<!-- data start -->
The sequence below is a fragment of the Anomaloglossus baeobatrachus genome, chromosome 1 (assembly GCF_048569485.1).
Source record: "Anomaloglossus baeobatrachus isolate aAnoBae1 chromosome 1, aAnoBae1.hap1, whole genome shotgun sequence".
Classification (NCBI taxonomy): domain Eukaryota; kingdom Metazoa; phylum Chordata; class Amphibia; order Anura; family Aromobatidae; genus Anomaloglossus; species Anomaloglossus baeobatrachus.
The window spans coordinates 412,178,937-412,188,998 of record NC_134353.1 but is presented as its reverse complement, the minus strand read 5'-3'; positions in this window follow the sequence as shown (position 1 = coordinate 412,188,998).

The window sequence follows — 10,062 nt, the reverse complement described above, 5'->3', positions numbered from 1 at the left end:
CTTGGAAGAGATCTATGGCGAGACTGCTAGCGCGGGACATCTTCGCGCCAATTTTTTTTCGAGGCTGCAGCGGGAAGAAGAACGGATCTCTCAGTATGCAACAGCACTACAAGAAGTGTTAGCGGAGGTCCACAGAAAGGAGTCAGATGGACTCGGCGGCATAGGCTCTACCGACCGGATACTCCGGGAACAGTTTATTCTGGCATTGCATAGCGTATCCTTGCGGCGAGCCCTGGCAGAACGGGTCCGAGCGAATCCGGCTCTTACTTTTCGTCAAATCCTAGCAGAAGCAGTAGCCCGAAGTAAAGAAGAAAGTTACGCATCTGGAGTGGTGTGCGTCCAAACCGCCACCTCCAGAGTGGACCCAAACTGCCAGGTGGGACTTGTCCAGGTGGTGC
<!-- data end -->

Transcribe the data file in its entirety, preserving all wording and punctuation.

The sequence below is a fragment of the Anomaloglossus baeobatrachus genome, chromosome 1 (assembly GCF_048569485.1).
Source record: "Anomaloglossus baeobatrachus isolate aAnoBae1 chromosome 1, aAnoBae1.hap1, whole genome shotgun sequence".
Classification (NCBI taxonomy): domain Eukaryota; kingdom Metazoa; phylum Chordata; class Amphibia; order Anura; family Aromobatidae; genus Anomaloglossus; species Anomaloglossus baeobatrachus.
The window spans coordinates 412,178,937-412,188,998 of record NC_134353.1 but is presented as its reverse complement, the minus strand read 5'-3'; positions in this window follow the sequence as shown (position 1 = coordinate 412,188,998).

The window sequence follows — 10,062 nt, the reverse complement described above, 5'->3', positions numbered from 1 at the left end:
CTTGGAAGAGATCTATGGCGAGACTGCTAGCGCGGGACATCTTCGCGCCAATTTTTTTTCGAGGCTGCAGCGGGAAGAAGAACGGATCTCTCAGTATGCAACAGCACTACAAGAAGTGTTAGCGGAGGTCCACAGAAAGGAGTCAGATGGACTCGGCGGCATAGGCTCTACCGACCGGATACTCCGGGAACAGTTTATTCTGGCATTGCATAGCGTATCCTTGCGGCGAGCCCTGGCAGAACGGGTCCGAGCGAATCCGGCTCTTACTTTTCGTCAAATCCTAGCAGAAGCAGTAGCCCGAAGTAAAGAAGAAAGTTACGCATCTGGAGTGGTGTGCGTCCAAACCGCCACCTCCAGAGTGGACCCAAACTGCCAGGTGGGACTTGTCCAGGTGGTGC